But consider why this song and record are particularly important for metal. Underground metal was a growing scene in 1988 with the establishment of thrash metal and the Big 4 and the growing death metal scene in the US. Black metal had not quite gotten a foothold yet and was still struggling for an audience. But with “One,” pop culture was finally introduced to the sound. It was dark. It was heavy. The song material was taboo. It was essentially unlike anything most teenagers had ever heard in a mass audience medium. Without “One,” it’s possible underground and genre metal sounds might have never really gained a mass audience. Metallica’s next album, the self-titled Black Album, may not have gotten the support it needed. Whether you like the following album or not, no one can deny how important it was to the growth of metal in popular culture.

I think what hit me the most about Justice is the backstory. No true discussion of art is complete without talking about the artist, and that’s what I discovered as I started really reading about the band. At the time of recording, Metallica was a broken band. James Hetfield, Kirk Hammett, and Lars Ulrich watched their bassist and best friend, Cliff Burton, die in a horrible bus accident. They weren’t even in their 30s. They tried out 40 different bassists and finally settled on Jason Newsted while working him into a new record and new lifestyle. Master of Puppets was their biggest and most successful album to date, and the band entered the studio with a new member and altered their sound and songwriting. This was a confluence of events that would have made any other band completely fold. However, what they ended up producing was huge for modern metal in the mainstream.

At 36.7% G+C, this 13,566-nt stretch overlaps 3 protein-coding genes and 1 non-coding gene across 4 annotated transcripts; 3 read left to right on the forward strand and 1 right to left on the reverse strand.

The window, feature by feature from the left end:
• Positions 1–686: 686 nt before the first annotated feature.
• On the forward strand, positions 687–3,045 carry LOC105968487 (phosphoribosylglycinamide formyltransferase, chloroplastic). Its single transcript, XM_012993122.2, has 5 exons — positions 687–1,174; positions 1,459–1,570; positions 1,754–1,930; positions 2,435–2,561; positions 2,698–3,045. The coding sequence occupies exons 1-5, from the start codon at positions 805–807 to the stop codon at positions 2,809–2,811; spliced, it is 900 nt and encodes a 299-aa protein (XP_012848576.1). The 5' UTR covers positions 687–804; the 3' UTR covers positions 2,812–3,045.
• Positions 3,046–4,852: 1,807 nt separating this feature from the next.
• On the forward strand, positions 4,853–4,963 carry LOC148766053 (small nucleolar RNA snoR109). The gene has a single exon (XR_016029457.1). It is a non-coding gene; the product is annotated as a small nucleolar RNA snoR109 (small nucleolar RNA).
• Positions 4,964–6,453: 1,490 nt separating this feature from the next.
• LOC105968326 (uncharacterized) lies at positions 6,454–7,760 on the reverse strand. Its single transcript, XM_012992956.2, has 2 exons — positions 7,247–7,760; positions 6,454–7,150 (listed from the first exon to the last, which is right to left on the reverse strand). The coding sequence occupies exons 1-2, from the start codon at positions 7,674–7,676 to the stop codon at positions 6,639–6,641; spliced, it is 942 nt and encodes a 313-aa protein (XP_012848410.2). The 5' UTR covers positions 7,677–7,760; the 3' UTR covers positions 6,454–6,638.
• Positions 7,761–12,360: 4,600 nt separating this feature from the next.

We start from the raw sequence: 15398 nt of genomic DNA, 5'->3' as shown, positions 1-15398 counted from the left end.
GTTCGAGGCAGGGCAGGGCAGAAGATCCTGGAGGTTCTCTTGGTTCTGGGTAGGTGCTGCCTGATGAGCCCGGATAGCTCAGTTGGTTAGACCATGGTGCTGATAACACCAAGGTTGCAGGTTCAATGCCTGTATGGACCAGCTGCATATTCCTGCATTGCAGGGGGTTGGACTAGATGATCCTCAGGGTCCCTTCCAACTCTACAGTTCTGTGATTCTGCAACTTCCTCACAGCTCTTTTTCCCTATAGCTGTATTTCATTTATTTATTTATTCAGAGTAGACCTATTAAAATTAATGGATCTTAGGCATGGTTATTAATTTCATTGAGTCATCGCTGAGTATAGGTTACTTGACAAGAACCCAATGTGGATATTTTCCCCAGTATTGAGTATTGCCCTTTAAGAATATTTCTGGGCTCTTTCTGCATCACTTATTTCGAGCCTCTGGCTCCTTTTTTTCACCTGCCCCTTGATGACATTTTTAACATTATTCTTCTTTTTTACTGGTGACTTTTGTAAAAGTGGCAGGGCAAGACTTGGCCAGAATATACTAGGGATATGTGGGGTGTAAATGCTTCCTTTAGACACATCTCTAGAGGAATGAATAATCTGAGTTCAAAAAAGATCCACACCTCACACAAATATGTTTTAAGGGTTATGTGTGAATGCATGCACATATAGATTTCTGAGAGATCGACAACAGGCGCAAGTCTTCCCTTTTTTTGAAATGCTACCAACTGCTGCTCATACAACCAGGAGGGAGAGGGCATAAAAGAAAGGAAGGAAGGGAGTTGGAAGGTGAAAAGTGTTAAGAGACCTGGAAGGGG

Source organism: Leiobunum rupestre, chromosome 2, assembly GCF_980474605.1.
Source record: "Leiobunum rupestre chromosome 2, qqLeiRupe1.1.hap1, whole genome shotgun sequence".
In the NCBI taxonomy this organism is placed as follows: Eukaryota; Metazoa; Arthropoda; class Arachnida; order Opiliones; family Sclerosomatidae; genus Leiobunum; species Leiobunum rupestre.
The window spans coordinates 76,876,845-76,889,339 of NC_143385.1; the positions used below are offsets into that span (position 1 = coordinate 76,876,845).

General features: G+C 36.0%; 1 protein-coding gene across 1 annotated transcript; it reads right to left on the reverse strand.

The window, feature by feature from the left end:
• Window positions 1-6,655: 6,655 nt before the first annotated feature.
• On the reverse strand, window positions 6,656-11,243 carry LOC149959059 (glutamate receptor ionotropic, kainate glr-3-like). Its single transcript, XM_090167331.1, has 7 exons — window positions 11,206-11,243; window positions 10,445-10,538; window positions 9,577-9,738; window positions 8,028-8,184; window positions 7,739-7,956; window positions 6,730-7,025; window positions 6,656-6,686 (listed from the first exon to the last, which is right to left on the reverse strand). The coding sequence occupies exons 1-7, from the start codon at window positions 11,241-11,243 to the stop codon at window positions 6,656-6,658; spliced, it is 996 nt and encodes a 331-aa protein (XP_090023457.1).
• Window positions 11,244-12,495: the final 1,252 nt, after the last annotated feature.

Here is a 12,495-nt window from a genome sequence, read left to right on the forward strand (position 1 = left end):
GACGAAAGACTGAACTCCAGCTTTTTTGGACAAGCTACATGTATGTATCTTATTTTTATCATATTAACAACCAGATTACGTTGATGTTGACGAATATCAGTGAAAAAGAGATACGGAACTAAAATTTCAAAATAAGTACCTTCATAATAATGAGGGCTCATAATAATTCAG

I love everything about this album so much. It hits all of my buttons. Awesome thrash metal sounds, progressive songwriting and political lyrical content that points out the injustices of society. It makes me angry but in a really motivating way that makes me want to take on authority figures. This album basically gave me the daydream of being a political revolutionary. I legitimately had this daydream as a teenager and college student. I imagined I was the leader of some rebel band while overthrowing a tyrannical government. Imagine Bane from The Dark Knight Rises but with the ambition and motivation of the Rebel Alliance. My recurring dream was almost a scene from a political thriller: a wood-paneled room with a large table surrounded by old men in suits drinking whiskey and laughing. The double doors burst open, I run in, jump on the table and begin accusing the men of crimes against the republic and the people. I slowly make my way up through the government until I’m behind the Resolute Desk in the Oval Office, listing off the crimes of politicians. All the while, “…And Justice for All” is playing in the background. It really is a glorious image to me.

Here’s the bigger point: listen to …And Justice for All. If you’ve never listened to it, I hope I’ve inspired you to try something new. If you have listened to it, take another listen. Break out the lyrics sheet and follow along. Maybe read the news while you’re doing it, and join me in the revolution!

Pete Williams

Published 6 years ago